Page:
I may agree with you that he did some things wrong, but I honestly dont think you understand how the relationship between photographer and second shooter works. The second shooter gets paid, so they arent giving their work away for nothing. If you feel you didnt get paid enough, or didnt have written rights to use the images, I think you may need to sit back and acknowledge that you didnt handle this right either.

This is the point almost exactly (there's a twist):p.
The OP should have got his agreement in writing. He thinks he had expressed permission to use the pictures to promote himself, for which he agreed to do the job cheaply.

However, it would appear that the main shooter believed that he had the rights to use the images and is now denying the agreement the OP believes he had.

Without a written contract it doesn't really matter what the agreement was at the time. I can understand the OP being miffed, but only a written contract would save the day. However in law, and with no written contract to the contrary we're in the situation you describe but with an odd twist. :cool:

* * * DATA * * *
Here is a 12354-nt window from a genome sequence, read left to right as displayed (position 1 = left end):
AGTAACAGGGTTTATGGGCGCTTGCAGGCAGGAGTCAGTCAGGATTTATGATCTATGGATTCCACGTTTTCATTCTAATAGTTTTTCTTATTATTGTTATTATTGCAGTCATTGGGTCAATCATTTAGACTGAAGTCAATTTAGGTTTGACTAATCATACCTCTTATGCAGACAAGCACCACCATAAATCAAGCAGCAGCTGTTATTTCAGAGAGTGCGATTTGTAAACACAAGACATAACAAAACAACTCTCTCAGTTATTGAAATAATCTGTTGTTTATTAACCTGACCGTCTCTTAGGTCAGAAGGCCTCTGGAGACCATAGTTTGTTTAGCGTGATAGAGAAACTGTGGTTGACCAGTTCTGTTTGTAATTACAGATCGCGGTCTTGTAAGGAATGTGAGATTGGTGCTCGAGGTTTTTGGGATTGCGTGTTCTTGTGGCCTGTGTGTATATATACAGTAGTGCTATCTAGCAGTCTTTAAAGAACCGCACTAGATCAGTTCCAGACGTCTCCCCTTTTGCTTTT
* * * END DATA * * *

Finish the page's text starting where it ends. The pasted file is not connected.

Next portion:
The OP holds copyright to images that someone else is using to promote their business, technically he can issue a take down notice. It might be contrary to the spirit of a 2nd shooter agreement, it might fly in the face of the right way to do business, but it's the only law we have here, this argument isn't about what should be - it's about what is.

The OP holds copyright to his images, because he has never signed away those rights. I don't even feel great about this because I believe it's against the spirit of what the business agreement should have been - however there is no contract where the 2nd shooter has signed away any rights to his pictures.

The contract for a 2nd shooter, should assign usage rights for the main shooter to sell the images and to use them in his own advertising. There would also be limits set to what the 2nd could do with the images, this could involve use in a print portfolio, use in online advertising, or no use at all, that would depend on the contract.